Lawyers Getting Money From Their Clients Is One Thing, But Vice Versa?

Row housesYou ever have a case remind you of a song? I’ve been on a run of classics lately. Thinking about Justice Thomas taking what reasonable minds could understand to be bribes for 20 years, thinking about being childish and nicknaming him Mr. Tom Tom for an article, deciding against it, and then thinking of the Tom Tom Club’s classic Genius of Love. From there it went to sampling, how Genius of Love got sampled and turned into a track featuring Mariah Carey and the Ol’ Dirty Bastard, and then the case before us. From the New York Law Journal:

A defendant-turned-lawyer attempting to collect on a more than $500,000 judgement against his former attorney is asking a judge to force the sale of the attorney’s house to collect his debts.

Attorney Robert J. Feldman owes ex-client Donald Glassman $519,682.08, according to a judgement filed last year in Manhattan Supreme Court.

The debt stems from a protracted legal battle Glassman began over a decade ago, with a jury ultimately finding Feldman liable for malpractice and defamation for calling Glassman a “dangerous jerk” and a ”total a-hole” online.

On Friday, Glassman asked a Suffolk County Court judge to order that the Suffolk County Sheriff’s office be allowed to sell Feldman’s Sayville, NY, property out from under him in order to make Glassman whole.

It is important to appreciate when serendipity strikes. What a small jump from Ol’ Dirty Bastard to a case centered on someone being called a “dangerous jerk” and a “total a-hole.” So small in fact, it it would be a mistake to not give this case a theme song.

It takes a special kind of petty to kick a man out of his own home over a lawsuit. Top shelf petty. 50 Cent-level petty, if you will:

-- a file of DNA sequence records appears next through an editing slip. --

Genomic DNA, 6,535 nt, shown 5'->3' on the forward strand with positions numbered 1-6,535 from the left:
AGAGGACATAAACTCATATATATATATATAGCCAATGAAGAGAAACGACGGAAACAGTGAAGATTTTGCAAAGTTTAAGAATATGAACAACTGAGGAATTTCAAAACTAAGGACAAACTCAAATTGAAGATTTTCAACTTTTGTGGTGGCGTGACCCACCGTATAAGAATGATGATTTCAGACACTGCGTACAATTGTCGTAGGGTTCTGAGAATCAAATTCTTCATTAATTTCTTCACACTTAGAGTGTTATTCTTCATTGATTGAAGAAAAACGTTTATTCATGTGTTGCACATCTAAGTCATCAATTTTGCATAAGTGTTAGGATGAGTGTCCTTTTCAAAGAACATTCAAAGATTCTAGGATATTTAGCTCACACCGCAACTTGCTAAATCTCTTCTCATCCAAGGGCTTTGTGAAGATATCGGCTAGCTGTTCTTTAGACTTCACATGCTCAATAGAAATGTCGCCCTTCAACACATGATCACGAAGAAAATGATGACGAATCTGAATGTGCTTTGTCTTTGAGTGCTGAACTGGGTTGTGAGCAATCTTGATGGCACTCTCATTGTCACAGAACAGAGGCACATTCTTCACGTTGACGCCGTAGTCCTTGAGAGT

I think that the big take away from this is that you shouldn’t mix business and friendships:

The conflict dates back to 2006, when Glassman…hired Feldman, then a friend, to represent him, according to court filings. Glassman then sued Feldman for $30,000 to return his retainer agreement, arguing Feldman never should have agreed to become his attorney in the first place because he was actually a material witness to the first trial.

Now look at them. Even if they were to make peace after all of this, sleepovers will never be the same. In the event that they prepare a playlist for the occasion:

Ex-Client Asks Judge To Force Sale Of Former Attorney’s Home To Collect Lien [New York Law Journal]

Chris Williams became a social media manager and assistant editor for Above the Law in June 2021. Prior to joining the staff, he moonlighted as a minor Memelord™ in the Facebook group Law School Memes for Edgy T14s.  He endured Missouri long enough to graduate from Washington University in St. Louis School of Law. He is a former boatbuilder who cannot swim, a published author on critical race theory, philosophy, and humor, and has a love for cycling that occasionally annoys his peers. You can reach him by email at and by tweet at @WritesForRent.


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